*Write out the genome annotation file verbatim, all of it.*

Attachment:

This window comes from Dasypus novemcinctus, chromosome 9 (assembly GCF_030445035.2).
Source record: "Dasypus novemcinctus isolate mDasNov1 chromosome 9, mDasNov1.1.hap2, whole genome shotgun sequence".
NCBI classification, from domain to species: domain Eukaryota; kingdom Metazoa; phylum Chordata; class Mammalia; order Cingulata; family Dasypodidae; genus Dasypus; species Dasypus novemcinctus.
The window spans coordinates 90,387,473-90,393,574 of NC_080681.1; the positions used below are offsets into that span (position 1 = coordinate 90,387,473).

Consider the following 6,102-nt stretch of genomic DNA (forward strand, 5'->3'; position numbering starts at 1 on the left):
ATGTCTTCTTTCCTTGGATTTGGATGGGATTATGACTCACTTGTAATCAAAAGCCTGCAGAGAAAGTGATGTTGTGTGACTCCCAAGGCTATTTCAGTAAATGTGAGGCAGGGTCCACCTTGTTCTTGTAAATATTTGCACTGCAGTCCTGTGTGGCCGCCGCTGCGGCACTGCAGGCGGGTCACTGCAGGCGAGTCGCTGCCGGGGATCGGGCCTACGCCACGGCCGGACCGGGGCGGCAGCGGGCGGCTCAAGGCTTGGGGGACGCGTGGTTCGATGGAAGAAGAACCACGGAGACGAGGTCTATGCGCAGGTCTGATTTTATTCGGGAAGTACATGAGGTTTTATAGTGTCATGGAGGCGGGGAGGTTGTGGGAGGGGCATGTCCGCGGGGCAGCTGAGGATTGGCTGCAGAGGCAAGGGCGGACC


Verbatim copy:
This window comes from Dasypus novemcinctus, chromosome 9 (assembly GCF_030445035.2).
Source record: "Dasypus novemcinctus isolate mDasNov1 chromosome 9, mDasNov1.1.hap2, whole genome shotgun sequence".
NCBI classification, from domain to species: domain Eukaryota; kingdom Metazoa; phylum Chordata; class Mammalia; order Cingulata; family Dasypodidae; genus Dasypus; species Dasypus novemcinctus.
The window spans coordinates 90,387,473-90,393,574 of NC_080681.1; the positions used below are offsets into that span (position 1 = coordinate 90,387,473).

Consider the following 6,102-nt stretch of genomic DNA (forward strand, 5'->3'; position numbering starts at 1 on the left):
ATGTCTTCTTTCCTTGGATTTGGATGGGATTATGACTCACTTGTAATCAAAAGCCTGCAGAGAAAGTGATGTTGTGTGACTCCCAAGGCTATTTCAGTAAATGTGAGGCAGGGTCCACCTTGTTCTTGTAAATATTTGCACTGCAGTCCTGTGTGGCCGCCGCTGCGGCACTGCAGGCGGGTCACTGCAGGCGAGTCGCTGCCGGGGATCGGGCCTACGCCACGGCCGGACCGGGGCGGCAGCGGGCGGCTCAAGGCTTGGGGGACGCGTGGTTCGATGGAAGAAGAACCACGGAGACGAGGTCTATGCGCAGGTCTGATTTTATTCGGGAAGTACATGAGGTTTTATAGTGTCATGGAGGCGGGGAGGTTGTGGGAGGGGCATGTCCGCGGGGCAGCTGAGGATTGGCTGCAGAGGCAAGGGCGGACC